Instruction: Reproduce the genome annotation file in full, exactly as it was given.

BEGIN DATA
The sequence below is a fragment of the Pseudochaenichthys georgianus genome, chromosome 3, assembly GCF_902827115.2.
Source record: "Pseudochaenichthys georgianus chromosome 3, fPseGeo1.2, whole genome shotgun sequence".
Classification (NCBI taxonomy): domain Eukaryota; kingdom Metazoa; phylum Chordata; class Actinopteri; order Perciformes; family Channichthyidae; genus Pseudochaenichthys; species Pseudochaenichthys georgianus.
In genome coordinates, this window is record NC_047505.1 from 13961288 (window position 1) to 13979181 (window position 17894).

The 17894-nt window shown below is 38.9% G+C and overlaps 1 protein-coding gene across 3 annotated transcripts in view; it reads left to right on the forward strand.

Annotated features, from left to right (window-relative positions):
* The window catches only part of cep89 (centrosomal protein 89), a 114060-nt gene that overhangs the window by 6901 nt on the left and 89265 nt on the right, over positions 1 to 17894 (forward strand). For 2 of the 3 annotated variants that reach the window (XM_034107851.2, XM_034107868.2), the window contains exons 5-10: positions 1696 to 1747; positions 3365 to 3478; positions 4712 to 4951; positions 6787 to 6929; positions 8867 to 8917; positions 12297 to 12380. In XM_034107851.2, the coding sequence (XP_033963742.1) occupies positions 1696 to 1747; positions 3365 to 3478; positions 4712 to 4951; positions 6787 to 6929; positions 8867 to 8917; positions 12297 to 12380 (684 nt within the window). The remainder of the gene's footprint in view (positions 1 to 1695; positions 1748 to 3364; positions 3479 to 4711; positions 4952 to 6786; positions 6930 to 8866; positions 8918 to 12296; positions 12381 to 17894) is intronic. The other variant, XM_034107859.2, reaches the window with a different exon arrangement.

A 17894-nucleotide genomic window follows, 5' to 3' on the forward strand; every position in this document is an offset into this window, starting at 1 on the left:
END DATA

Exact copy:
The sequence below is a fragment of the Pseudochaenichthys georgianus genome, chromosome 3, assembly GCF_902827115.2.
Source record: "Pseudochaenichthys georgianus chromosome 3, fPseGeo1.2, whole genome shotgun sequence".
Classification (NCBI taxonomy): domain Eukaryota; kingdom Metazoa; phylum Chordata; class Actinopteri; order Perciformes; family Channichthyidae; genus Pseudochaenichthys; species Pseudochaenichthys georgianus.
In genome coordinates, this window is record NC_047505.1 from 13961288 (window position 1) to 13979181 (window position 17894).

The 17894-nt window shown below is 38.9% G+C and overlaps 1 protein-coding gene across 3 annotated transcripts in view; it reads left to right on the forward strand.

Annotated features, from left to right (window-relative positions):
* The window catches only part of cep89 (centrosomal protein 89), a 114060-nt gene that overhangs the window by 6901 nt on the left and 89265 nt on the right, over positions 1 to 17894 (forward strand). For 2 of the 3 annotated variants that reach the window (XM_034107851.2, XM_034107868.2), the window contains exons 5-10: positions 1696 to 1747; positions 3365 to 3478; positions 4712 to 4951; positions 6787 to 6929; positions 8867 to 8917; positions 12297 to 12380. In XM_034107851.2, the coding sequence (XP_033963742.1) occupies positions 1696 to 1747; positions 3365 to 3478; positions 4712 to 4951; positions 6787 to 6929; positions 8867 to 8917; positions 12297 to 12380 (684 nt within the window). The remainder of the gene's footprint in view (positions 1 to 1695; positions 1748 to 3364; positions 3479 to 4711; positions 4952 to 6786; positions 6930 to 8866; positions 8918 to 12296; positions 12381 to 17894) is intronic. The other variant, XM_034107859.2, reaches the window with a different exon arrangement.

A 17894-nucleotide genomic window follows, 5' to 3' on the forward strand; every position in this document is an offset into this window, starting at 1 on the left: